2.5. Preparation of Ligands and Target Proteins

Five vascular GPCRs (5-HT1AR, 5-HT1BR, AT1R, β2-AR, and UTR) were considered for the molecular docking study. The crystal structures of 5-HT1BR, AT1R, and β2-AR were retrieved from the RCSB Protein Data Bank (PDB) (http://www.pdb.org/) [31], and the PDB codes were 4IAQ, 4YAY, and 4LDE, respectively. The structures of the GPCRs for which crystal structures were unavailable, namely, 5-HT1AR and UTR, were constructed by homology modeling using Discovery Studio 4.1. After sequence comparison, the sequences of β2-AR (PDB ID: 2RH1) and 5-HT1BR (PDB ID: 4IAQ) were selected as the templates for modeling UTR and 5-HT1AR, respectively. The Build Homology Model module in Discovery Studio was used for homology modeling, and the model with optimal reliability was selected for molecular docking.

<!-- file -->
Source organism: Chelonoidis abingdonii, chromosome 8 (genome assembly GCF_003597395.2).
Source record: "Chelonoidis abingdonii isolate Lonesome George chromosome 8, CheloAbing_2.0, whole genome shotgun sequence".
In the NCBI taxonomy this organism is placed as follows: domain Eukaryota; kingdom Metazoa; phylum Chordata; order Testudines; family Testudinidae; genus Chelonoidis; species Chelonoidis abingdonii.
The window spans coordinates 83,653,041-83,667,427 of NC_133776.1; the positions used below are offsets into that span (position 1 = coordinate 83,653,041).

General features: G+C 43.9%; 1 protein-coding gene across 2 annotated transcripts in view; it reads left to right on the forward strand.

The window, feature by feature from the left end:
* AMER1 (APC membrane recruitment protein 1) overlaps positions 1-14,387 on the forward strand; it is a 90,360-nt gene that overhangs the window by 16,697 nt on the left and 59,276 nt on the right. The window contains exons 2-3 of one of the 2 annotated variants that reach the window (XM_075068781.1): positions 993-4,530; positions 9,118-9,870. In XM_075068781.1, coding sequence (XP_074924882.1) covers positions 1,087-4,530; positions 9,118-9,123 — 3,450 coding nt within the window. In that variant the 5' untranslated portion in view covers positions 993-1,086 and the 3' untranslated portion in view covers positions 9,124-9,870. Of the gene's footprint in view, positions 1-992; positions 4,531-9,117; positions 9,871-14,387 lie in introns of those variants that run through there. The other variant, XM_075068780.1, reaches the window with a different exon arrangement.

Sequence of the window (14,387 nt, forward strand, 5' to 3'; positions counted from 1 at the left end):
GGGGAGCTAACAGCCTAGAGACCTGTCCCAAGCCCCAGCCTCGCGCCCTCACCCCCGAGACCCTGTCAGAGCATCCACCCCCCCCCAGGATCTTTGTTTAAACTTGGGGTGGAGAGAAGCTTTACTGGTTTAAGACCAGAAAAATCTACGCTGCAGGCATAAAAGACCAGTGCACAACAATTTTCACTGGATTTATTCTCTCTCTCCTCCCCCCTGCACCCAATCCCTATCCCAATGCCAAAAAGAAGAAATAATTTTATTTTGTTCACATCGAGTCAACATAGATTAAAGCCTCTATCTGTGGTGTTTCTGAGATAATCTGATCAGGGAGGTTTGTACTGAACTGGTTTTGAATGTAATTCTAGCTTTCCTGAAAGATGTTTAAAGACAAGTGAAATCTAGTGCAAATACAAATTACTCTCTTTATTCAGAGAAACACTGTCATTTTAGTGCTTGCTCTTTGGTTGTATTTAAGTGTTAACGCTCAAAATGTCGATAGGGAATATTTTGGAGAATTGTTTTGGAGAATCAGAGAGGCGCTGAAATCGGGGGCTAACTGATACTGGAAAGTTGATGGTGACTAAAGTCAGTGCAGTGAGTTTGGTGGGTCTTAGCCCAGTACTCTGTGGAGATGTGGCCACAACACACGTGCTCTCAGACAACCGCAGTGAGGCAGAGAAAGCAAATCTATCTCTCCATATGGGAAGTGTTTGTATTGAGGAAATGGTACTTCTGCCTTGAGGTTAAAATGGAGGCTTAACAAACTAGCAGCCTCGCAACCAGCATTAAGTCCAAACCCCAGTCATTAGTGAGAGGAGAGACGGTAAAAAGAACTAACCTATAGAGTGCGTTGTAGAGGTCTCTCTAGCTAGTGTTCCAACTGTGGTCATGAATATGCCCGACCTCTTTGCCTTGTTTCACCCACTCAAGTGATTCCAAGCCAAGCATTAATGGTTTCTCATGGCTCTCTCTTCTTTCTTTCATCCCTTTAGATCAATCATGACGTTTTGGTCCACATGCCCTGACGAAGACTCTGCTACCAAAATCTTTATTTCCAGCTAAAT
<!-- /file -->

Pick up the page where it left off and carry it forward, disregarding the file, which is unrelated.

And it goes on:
A ligand library, comprising the different conformations of each ligand, was constructed using the Prepare Ligands tool. The existing ligands and water of crystallization in the target proteins were removed using the Prepare Protein tool. The ligand-receptor binding sites were determined using the Define and Edit Binding Site tool, based on the information obtained from the binding sites of the cocrystallized ligands in the protein structures. For 5-HT1BR and AT1R, the binding sites of the cocrystallized ligands, dihydroergotamine and 5,7-diethyl-1-{[2-(1H-tetrazol-5-yl) biphenyl-4-yl]methyl}-3,4-dihydro-1,6-naphthyridin-2(1H)-one, respectively, were defined as the active ligand-binding pocket. For β2-AR, the binding site of BI167107 was defined as the active ligand-binding pocket.

2.6. Molecular Docking